When Yashima started making twin-lens reflex cameras in a small factory along the shores of Lake Suwa in Nagano Prefecture, they were but one of hundreds of “start-ups” entering the already crowded Japanese camera manufacturing business. Many would fail – and fail quickly they did. But little Yashima, with two brothers from Nagano at the helm, managed to take a big step – to make a second and then third camera.
The first was the Pigeonflex (great name but how do you grow with a name like that), then came the Yashima Flex and Yashica Flex B. In 1954 (late) they built the now famous Yashica Flex Model S. The first TLR in the world with an attached exposure meter! Yep, in the world! None of the already established players had produced one like that. The meter was supplied by Sekonic and screwed to the side of the body and hidden light sensors under the name flap sent electricity to the meter. Bingo. Meter and camera merged! 1954
The light sensing cells were built-in under the flap that was the nameplate. You would open the flap and the maximum amount of light would strike the cells and send an electrical signal to the meter (#1 above). You then used # 2, 3, 4, and 5 to “compute” your exposure settings. Simple except that you needed the eyesight of an eagle to actually see the numbers on the scale. It it was real sunny out, you didn’t need to lift the flap to get an accurate reading – there were 12 holes in the flap that would let in enough light to set the exposure.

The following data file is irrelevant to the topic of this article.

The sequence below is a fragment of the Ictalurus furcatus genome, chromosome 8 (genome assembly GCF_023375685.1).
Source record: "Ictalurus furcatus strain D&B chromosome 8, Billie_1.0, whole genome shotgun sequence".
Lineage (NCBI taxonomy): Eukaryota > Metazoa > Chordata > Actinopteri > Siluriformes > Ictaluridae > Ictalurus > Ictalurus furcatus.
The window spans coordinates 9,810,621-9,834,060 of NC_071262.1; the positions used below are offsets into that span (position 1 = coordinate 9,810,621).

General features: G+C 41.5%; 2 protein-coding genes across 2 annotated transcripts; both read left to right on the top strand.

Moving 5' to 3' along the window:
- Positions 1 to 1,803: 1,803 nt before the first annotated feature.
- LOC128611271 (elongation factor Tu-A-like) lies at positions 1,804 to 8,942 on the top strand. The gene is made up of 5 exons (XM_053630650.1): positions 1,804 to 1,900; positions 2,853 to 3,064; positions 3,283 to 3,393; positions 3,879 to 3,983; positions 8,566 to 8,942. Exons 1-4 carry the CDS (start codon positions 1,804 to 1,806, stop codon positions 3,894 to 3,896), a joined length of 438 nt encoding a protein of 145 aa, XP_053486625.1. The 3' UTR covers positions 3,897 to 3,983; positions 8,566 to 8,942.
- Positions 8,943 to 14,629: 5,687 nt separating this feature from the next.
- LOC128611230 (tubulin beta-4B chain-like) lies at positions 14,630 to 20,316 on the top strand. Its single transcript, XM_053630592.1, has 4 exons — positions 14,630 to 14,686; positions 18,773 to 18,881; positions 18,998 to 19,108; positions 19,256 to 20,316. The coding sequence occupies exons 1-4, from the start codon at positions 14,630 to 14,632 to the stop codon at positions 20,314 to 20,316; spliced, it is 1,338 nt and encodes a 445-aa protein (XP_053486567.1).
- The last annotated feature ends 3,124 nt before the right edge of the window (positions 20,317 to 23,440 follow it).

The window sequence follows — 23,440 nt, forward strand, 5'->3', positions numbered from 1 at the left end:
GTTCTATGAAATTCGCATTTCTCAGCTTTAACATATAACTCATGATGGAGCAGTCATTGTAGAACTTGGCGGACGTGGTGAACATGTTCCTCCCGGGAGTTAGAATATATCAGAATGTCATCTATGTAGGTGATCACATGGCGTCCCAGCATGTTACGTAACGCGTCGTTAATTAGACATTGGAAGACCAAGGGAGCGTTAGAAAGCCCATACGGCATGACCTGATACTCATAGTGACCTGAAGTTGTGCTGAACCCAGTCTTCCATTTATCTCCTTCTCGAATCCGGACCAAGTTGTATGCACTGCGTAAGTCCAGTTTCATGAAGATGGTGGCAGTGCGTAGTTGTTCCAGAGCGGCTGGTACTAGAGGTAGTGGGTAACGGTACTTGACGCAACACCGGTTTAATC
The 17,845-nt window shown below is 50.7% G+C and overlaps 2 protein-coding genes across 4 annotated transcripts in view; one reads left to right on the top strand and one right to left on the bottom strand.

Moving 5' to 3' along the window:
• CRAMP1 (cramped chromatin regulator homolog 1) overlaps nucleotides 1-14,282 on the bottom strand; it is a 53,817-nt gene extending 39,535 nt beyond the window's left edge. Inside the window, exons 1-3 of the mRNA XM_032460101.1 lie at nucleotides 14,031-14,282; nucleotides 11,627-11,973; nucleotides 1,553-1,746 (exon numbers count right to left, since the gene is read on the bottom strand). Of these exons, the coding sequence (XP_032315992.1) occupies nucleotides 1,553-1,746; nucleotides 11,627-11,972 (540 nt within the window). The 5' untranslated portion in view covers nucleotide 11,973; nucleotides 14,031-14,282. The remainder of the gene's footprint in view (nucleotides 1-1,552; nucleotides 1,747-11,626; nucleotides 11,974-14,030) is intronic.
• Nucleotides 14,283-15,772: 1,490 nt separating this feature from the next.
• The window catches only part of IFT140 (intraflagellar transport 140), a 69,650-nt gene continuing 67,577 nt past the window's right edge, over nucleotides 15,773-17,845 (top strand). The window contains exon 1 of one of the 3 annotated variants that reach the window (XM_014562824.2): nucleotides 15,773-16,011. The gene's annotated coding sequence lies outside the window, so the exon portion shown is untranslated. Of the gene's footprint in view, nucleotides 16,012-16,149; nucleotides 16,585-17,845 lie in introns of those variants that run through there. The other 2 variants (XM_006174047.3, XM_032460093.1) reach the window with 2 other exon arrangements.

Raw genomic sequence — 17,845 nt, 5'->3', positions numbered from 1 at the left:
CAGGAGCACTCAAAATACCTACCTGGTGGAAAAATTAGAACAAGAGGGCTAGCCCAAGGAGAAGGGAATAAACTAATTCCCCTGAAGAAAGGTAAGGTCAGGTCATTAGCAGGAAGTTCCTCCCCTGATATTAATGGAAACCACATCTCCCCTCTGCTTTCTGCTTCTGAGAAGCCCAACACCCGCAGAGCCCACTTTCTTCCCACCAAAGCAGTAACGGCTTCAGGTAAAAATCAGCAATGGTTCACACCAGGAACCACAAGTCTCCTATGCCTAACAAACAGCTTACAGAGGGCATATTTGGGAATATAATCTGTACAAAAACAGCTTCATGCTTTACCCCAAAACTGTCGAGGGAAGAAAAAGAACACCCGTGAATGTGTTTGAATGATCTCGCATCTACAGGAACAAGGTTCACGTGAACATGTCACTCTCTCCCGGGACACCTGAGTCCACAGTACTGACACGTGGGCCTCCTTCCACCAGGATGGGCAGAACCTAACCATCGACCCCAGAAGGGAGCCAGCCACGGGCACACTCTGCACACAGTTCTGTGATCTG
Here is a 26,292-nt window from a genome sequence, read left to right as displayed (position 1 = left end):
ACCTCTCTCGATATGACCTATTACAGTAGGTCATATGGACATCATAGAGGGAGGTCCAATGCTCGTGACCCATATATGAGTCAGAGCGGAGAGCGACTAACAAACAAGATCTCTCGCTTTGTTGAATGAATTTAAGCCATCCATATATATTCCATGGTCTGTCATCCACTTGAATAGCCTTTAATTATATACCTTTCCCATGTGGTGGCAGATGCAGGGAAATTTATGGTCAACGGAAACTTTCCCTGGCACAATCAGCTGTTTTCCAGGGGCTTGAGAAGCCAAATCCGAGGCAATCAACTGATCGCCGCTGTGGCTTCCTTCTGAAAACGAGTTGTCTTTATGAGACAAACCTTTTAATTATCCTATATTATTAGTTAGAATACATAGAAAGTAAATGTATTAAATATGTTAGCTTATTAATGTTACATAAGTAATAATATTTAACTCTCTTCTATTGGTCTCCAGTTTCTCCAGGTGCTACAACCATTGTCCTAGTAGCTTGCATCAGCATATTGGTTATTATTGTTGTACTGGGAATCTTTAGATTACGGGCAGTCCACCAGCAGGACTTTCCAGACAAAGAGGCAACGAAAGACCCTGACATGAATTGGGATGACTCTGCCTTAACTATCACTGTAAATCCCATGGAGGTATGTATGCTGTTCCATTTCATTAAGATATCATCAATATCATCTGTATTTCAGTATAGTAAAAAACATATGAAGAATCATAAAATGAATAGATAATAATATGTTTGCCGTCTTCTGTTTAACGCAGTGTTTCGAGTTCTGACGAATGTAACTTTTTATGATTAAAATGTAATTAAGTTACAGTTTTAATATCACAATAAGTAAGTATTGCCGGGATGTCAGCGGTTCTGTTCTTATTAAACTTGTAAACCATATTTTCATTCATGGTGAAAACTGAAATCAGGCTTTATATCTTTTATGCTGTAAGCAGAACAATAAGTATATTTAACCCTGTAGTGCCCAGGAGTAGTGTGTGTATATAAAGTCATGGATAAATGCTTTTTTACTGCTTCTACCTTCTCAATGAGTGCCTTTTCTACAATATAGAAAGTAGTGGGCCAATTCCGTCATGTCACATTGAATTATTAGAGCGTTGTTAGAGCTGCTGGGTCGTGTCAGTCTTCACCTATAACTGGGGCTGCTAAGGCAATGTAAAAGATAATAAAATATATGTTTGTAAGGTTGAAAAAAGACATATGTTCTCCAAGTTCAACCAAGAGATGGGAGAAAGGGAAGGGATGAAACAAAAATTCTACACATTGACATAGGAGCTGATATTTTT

In a testament to the designers, many of these early exposure meters still function even after 6 decades of use. But, many have fail too mostly caused by a failure of the wire to meter connection. The cells are fine (no batteries, sun powered).
As always we appreciate your visit. We’re glad to share some of our collection of early sales material and of course to chat up our Yashima-Yashicas. In the spirit of fair play, we ask that you do not copy or post our images in your blog or post without our permission. Thanks.
Chris & Carol